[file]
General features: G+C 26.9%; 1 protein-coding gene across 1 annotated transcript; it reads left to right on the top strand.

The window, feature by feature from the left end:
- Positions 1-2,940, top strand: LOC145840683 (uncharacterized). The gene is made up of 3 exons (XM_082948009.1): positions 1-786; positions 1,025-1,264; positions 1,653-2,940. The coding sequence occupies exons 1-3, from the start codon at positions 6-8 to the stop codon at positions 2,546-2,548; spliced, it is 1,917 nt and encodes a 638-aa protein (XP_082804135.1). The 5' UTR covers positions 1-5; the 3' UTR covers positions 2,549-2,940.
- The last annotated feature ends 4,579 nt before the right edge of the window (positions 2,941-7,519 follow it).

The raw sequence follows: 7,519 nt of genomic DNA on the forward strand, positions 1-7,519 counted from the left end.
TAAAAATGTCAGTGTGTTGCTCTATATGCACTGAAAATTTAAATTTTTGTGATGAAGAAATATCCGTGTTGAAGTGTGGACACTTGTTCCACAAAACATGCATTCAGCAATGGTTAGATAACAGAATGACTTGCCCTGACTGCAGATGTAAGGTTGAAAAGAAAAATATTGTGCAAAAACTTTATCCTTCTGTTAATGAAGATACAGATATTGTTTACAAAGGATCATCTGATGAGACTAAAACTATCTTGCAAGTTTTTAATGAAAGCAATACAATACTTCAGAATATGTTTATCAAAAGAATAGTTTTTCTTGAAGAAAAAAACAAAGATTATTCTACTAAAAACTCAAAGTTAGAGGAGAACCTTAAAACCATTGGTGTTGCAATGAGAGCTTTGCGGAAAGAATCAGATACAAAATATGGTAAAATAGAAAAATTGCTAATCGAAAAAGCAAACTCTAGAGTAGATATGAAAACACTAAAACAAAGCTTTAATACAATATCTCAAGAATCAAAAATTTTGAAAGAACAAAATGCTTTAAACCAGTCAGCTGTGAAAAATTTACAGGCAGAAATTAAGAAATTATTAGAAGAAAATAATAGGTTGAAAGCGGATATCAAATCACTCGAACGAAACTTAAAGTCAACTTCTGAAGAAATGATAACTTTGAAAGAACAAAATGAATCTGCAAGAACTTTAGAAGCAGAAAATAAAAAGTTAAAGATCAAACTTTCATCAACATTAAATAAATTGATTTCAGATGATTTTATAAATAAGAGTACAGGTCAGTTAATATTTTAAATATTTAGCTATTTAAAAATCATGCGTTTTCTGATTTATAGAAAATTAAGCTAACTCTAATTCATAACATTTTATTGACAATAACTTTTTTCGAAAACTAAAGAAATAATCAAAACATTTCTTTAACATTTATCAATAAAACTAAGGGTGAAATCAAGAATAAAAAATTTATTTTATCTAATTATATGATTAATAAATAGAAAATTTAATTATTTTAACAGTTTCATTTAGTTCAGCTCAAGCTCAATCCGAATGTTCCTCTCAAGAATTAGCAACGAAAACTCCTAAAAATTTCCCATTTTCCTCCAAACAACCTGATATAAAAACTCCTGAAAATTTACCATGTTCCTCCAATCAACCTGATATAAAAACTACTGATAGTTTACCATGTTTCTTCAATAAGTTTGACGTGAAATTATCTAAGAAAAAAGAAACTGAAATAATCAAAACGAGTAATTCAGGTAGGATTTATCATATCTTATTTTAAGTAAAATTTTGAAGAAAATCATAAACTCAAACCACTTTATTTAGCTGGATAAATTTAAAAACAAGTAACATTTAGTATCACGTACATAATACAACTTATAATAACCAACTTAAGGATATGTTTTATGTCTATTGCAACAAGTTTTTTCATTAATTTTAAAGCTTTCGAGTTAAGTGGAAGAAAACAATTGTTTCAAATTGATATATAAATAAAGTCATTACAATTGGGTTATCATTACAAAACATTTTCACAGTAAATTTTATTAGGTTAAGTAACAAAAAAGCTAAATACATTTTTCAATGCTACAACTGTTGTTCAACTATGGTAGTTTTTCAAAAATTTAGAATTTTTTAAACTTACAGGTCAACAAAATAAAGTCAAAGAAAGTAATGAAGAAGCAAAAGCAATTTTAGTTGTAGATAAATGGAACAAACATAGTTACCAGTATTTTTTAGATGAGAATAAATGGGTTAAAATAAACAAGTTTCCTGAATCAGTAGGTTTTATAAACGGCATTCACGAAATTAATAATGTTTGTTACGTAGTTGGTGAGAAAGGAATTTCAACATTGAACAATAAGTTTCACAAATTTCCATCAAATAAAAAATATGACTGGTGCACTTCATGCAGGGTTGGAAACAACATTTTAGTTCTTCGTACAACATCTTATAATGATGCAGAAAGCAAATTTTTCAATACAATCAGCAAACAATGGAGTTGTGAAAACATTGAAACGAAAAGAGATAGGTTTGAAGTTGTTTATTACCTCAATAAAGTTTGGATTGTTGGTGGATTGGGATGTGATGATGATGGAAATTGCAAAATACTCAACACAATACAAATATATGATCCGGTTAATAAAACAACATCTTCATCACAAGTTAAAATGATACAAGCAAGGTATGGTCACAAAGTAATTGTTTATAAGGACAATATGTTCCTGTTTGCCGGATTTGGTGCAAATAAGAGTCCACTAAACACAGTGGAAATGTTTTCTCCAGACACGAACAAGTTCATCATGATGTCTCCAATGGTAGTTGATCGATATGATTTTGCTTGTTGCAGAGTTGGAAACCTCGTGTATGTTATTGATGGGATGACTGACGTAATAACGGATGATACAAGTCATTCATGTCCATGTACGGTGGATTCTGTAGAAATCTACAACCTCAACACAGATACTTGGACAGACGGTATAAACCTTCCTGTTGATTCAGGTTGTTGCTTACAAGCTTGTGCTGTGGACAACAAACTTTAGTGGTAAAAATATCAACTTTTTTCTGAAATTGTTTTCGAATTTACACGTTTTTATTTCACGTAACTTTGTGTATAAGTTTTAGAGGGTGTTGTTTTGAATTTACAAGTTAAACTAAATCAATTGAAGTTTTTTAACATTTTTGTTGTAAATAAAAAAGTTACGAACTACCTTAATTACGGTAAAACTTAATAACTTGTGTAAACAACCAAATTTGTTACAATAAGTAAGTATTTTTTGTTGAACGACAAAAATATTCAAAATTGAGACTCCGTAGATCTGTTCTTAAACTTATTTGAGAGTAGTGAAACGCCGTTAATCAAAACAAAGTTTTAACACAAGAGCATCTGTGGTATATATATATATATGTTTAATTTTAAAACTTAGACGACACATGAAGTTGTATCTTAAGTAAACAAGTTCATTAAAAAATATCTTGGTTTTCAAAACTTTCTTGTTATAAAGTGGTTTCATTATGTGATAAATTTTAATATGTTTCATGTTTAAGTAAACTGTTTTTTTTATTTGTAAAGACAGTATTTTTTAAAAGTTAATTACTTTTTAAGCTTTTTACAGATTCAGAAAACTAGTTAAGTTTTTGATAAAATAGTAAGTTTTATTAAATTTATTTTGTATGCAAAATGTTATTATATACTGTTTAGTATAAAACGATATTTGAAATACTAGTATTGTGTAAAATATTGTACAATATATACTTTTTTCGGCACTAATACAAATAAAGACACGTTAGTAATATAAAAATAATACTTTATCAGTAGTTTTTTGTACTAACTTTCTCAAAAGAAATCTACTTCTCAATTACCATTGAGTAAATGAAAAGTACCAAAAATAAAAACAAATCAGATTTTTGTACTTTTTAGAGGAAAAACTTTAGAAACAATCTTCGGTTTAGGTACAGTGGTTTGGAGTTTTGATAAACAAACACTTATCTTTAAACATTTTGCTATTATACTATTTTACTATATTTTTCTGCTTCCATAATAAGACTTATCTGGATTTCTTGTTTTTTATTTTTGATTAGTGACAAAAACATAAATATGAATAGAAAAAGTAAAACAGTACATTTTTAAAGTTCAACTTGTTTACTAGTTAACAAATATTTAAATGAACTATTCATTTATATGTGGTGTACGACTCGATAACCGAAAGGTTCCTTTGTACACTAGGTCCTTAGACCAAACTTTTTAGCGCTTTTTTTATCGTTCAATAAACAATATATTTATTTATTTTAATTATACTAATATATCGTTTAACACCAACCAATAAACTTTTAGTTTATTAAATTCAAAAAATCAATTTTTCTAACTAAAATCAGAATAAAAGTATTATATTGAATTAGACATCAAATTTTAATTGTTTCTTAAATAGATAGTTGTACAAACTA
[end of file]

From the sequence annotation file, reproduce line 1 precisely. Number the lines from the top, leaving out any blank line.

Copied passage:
General features: G+C 26.9%; 1 protein-coding gene across 1 annotated transcript; it reads left to right on the top strand.